[The] continuing resolution would cut by 10 percent the Special Supplemental Nutrition Program for Women, Infants and Children, better known as WIC, which serves 9.6 million low-income women, new mothers, and infants each month, and has been linked in studies to higher birth weight and lower infant mortality.
“In Louisiana, we already have limited resources for women,” said Lauren Vice, a UL visual arts student and one of the protest coordinators. “We want to introduce to the town that this exists, a group of people in a conservative area who believe in choice. We want our autonomy protected. It’s ridiculous that we have to walk around town carrying glittery signs to ask for adequate health care. But I do like glitter.”
The group decided against widely publicizing the local march beforehand — essentially because organizers weren’t sure of the kind of feedback they would face in their hometown.
“A lot of women who wanted to come couldn’t because they couldn’t find a baby sitter for their children,” Vice said. “They were afraid to bring their children because of the response [the protest] might bring.”
What started with a little more than 15 people grew slightly during their trek from Girard Park to downtown Parc Sans Souci, taking in two additional stragglers who joined the “Keep your Boehner off my body” signs along the way.
“Activism isn’t something we see here,” said Lauren Hebert, 27, an online student of library science at the University of Arizona. “It’s easy to feel isolated here.
ABC News reported on its website that Planned Parenthood already is banned from using federal dollars to fund abortions. The money the House voted to take away is used by Planned Parenthood for “family planning, birth control, medical and preventive services.”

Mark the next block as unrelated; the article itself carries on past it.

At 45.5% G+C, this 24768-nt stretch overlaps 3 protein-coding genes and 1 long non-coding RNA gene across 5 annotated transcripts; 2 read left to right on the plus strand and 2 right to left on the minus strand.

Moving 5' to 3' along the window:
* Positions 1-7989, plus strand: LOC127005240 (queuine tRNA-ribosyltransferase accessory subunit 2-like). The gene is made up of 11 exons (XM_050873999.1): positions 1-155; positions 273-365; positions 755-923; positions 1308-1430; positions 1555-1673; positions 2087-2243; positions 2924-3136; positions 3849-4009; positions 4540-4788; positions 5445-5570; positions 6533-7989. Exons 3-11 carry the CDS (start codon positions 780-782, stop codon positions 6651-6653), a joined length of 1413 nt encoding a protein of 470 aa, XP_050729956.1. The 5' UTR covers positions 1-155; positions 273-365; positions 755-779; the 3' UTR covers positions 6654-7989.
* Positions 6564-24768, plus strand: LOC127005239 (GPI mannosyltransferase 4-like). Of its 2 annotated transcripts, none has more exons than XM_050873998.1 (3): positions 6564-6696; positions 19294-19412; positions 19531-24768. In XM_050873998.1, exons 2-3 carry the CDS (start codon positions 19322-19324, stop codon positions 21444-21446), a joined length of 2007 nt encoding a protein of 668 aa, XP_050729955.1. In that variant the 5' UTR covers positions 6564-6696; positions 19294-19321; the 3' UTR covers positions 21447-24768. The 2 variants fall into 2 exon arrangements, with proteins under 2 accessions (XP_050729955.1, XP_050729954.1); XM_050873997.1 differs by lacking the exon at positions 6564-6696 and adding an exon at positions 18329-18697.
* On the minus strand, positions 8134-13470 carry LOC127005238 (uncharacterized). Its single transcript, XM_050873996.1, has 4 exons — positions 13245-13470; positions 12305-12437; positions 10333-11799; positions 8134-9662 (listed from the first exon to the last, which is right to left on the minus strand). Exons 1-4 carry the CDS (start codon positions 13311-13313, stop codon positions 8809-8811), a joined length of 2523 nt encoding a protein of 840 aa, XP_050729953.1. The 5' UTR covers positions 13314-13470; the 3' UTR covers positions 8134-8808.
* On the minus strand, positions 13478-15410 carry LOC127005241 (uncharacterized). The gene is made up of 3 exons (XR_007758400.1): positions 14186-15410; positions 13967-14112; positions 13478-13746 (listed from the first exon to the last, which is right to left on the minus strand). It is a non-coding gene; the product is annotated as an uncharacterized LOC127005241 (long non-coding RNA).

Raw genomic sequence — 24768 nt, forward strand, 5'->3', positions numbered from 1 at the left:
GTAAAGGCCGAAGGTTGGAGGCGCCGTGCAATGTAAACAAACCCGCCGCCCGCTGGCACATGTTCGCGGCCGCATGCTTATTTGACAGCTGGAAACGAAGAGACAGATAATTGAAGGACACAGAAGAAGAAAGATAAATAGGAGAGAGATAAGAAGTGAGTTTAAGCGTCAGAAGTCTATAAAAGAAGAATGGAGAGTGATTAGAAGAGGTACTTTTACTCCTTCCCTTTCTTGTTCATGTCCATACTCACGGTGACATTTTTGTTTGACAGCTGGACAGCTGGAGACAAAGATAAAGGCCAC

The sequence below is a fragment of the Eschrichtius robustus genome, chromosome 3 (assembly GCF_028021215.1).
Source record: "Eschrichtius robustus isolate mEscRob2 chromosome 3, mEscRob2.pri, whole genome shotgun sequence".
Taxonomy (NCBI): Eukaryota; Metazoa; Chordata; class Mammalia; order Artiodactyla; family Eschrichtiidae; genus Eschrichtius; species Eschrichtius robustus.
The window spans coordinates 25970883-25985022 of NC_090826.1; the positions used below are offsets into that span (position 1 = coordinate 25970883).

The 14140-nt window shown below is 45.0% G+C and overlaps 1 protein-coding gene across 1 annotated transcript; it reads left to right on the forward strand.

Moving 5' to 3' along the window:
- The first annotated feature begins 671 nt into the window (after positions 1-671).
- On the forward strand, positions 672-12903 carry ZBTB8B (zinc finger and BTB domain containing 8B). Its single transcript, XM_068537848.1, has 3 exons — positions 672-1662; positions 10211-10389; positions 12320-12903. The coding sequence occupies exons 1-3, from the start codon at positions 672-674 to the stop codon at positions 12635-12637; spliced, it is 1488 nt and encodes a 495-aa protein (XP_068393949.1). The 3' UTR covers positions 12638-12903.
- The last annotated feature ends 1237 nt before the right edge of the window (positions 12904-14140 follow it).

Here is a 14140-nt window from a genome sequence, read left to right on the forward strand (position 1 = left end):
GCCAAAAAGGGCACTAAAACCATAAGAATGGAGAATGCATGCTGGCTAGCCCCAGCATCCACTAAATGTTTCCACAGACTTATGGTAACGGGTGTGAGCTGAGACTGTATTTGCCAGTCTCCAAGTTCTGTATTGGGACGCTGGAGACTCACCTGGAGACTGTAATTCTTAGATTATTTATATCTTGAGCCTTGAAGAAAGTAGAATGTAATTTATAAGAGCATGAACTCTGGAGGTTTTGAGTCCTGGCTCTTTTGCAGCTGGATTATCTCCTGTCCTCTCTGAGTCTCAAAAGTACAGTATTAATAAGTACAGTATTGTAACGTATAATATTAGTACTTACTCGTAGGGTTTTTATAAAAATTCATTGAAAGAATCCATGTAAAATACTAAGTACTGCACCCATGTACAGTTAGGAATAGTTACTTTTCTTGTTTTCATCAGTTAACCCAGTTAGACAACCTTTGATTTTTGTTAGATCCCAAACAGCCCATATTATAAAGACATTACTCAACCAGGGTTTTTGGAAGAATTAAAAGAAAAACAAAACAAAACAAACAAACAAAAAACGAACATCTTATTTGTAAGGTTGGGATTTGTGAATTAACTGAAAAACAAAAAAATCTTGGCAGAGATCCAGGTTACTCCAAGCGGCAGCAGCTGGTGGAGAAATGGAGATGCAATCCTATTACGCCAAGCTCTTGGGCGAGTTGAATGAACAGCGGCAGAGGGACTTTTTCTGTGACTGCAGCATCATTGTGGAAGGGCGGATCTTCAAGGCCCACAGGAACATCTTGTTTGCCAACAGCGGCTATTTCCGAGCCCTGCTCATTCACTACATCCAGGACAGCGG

The Planned Parenthood budget amendment is awaiting a vote in the Senate.
Read more on the Planned Parenthood funding cuts and other measures in the bill here.
Thursday’s explosion aboard an oil production platform in the Gulf of Mexico is now under investigation by the Bureau of Safety and Environmental Enforcement.
Money from the first and only settlement so far in a Louisiana flood board's lawsuit against dozens of energy companies will be placed in a special account dedicated to coastal restoration.
BP is heading to a federal appeals court in its effort to oust the administrator of damage settlement claims arising from the 2010 Gulf of Mexico oil spill.
The 59-41 Senate vote was one shy short of the 60 needed to clear the House-passed measure.
Spot bonuses to employees who go above and beyond on projects one of several reasons national mag calls BR-based biz bank a cool place to work.
The Director Search Committee interviewed the five men still in the running via video last week and is set to trim the field this week.
Telecom’s decision to halt deployment to more than 100 cities while it awaits net-neutrality rules appears to be little more than a temper tantrum.
Environmental (and political) junkies got a double fix when The Lens hosted a discussion between its environmental writer and the lead attorney in the levee board suit.
Follow The IND to hear Lens environmental reporter Bob Marshall's interview with Gladstone Jones, the lead attorney in the lawsuit against the oil and gas companies for coastal damages.
The $35B deal leaves the burning question about what it will mean for the thousands of these two service giants' local employees.
Broussard & David set up shop at the corner of Jefferson and Vermilion.
in light of falling oil prices, Forbes asks, “Will there be more?”
Lake Charles lets Acadiana companies in on the action as our neighbor to the west prepares for unprecedented growth.
A new study analyzes the state of the Lake Charles region and the impact 19 industrial projects will have on residents.
A U.S. magistrate judge calls “garbage” on behavior of attorneys for Progressive Waste Solutions.
The Lafayette food truck scene is slowing down but not stopping.
Lake-area financial institutions seeing green.
As the Lake Charles region ramps up for record-setting growth, ABiz lays out the challenges and opportunities ahead for South Louisiana.
Who was hired and promoted in Acadiana business?
Louisiana’s Ragin’ Cajuns are driving innovation in Louisiana.
The boom is coming, and McNeese is ready for it.
It’s time for Lafayette and Lake Charles to embrace “coopertition.”
We can make Acadiana — in reality and reputation — the best place in the South for a great career in an idyllic family environment.
Lake Charles’ technical community college wasted no time developing programs to prepare the area’s workforce.
With the help of WISE grant funding, SLCC is poised to help meet the region’s exploding demand for skilled workers.